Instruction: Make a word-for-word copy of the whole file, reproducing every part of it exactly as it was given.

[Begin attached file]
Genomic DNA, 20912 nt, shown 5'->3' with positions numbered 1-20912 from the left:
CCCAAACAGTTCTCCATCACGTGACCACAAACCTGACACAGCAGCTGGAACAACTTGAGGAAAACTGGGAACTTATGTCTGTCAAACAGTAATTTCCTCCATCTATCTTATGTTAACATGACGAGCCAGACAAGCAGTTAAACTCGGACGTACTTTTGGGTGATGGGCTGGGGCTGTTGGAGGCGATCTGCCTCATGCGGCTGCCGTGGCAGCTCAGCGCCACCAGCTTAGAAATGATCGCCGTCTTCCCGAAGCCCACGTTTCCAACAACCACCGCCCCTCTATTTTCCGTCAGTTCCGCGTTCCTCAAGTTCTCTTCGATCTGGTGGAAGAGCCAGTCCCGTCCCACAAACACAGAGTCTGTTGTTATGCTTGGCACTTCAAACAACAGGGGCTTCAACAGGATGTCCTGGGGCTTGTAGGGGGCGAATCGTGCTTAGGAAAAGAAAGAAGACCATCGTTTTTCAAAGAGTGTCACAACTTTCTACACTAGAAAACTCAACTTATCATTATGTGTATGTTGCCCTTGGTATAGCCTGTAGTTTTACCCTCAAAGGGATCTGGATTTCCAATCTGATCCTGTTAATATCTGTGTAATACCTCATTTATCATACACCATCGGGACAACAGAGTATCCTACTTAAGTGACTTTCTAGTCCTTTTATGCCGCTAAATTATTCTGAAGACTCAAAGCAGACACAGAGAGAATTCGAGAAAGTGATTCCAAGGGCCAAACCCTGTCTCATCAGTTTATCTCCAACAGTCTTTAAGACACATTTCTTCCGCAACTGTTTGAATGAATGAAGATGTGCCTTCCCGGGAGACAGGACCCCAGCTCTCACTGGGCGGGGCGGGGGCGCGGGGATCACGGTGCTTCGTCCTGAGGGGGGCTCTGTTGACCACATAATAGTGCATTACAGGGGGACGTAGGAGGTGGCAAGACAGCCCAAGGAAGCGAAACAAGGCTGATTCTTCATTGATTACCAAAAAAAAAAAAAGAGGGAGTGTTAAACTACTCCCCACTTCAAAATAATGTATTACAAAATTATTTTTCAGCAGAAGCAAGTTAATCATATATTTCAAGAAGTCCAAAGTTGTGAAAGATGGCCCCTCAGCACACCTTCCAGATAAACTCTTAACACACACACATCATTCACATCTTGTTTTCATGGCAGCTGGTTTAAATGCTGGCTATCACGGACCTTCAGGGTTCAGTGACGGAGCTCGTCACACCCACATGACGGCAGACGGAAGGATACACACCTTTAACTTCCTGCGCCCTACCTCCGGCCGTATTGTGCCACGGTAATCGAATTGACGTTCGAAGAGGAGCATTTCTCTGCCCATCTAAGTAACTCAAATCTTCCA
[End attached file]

Genomic DNA, 20912 nt, shown 5'->3' with positions numbered 1-20912 from the left:
CCCAAACAGTTCTCCATCACGTGACCACAAACCTGACACAGCAGCTGGAACAACTTGAGGAAAACTGGGAACTTATGTCTGTCAAACAGTAATTTCCTCCATCTATCTTATGTTAACATGACGAGCCAGACAAGCAGTTAAACTCGGACGTACTTTTGGGTGATGGGCTGGGGCTGTTGGAGGCGATCTGCCTCATGCGGCTGCCGTGGCAGCTCAGCGCCACCAGCTTAGAAATGATCGCCGTCTTCCCGAAGCCCACGTTTCCAACAACCACCGCCCCTCTATTTTCCGTCAGTTCCGCGTTCCTCAAGTTCTCTTCGATCTGGTGGAAGAGCCAGTCCCGTCCCACAAACACAGAGTCTGTTGTTATGCTTGGCACTTCAAACAACAGGGGCTTCAACAGGATGTCCTGGGGCTTGTAGGGGGCGAATCGTGCTTAGGAAAAGAAAGAAGACCATCGTTTTTCAAAGAGTGTCACAACTTTCTACACTAGAAAACTCAACTTATCATTATGTGTATGTTGCCCTTGGTATAGCCTGTAGTTTTACCCTCAAAGGGATCTGGATTTCCAATCTGATCCTGTTAATATCTGTGTAATACCTCATTTATCATACACCATCGGGACAACAGAGTATCCTACTTAAGTGACTTTCTAGTCCTTTTATGCCGCTAAATTATTCTGAAGACTCAAAGCAGACACAGAGAGAATTCGAGAAAGTGATTCCAAGGGCCAAACCCTGTCTCATCAGTTTATCTCCAACAGTCTTTAAGACACATTTCTTCCGCAACTGTTTGAATGAATGAAGATGTGCCTTCCCGGGAGACAGGACCCCAGCTCTCACTGGGCGGGGCGGGGGCGCGGGGATCACGGTGCTTCGTCCTGAGGGGGGCTCTGTTGACCACATAATAGTGCATTACAGGGGGACGTAGGAGGTGGCAAGACAGCCCAAGGAAGCGAAACAAGGCTGATTCTTCATTGATTACCAAAAAAAAAAAAAGAGGGAGTGTTAAACTACTCCCCACTTCAAAATAATGTATTACAAAATTATTTTTCAGCAGAAGCAAGTTAATCATATATTTCAAGAAGTCCAAAGTTGTGAAAGATGGCCCCTCAGCACACCTTCCAGATAAACTCTTAACACACACACATCATTCACATCTTGTTTTCATGGCAGCTGGTTTAAATGCTGGCTATCACGGACCTTCAGGGTTCAGTGACGGAGCTCGTCACACCCACATGACGGCAGACGGAAGGATACACACCTTTAACTTCCTGCGCCCTACCTCCGGCCGTATTGTGCCACGGTAATCGAATTGACGTTCGAAGAGGAGCATTTCTCTGCCCATCTAAGTAACTCAAATCTTCCA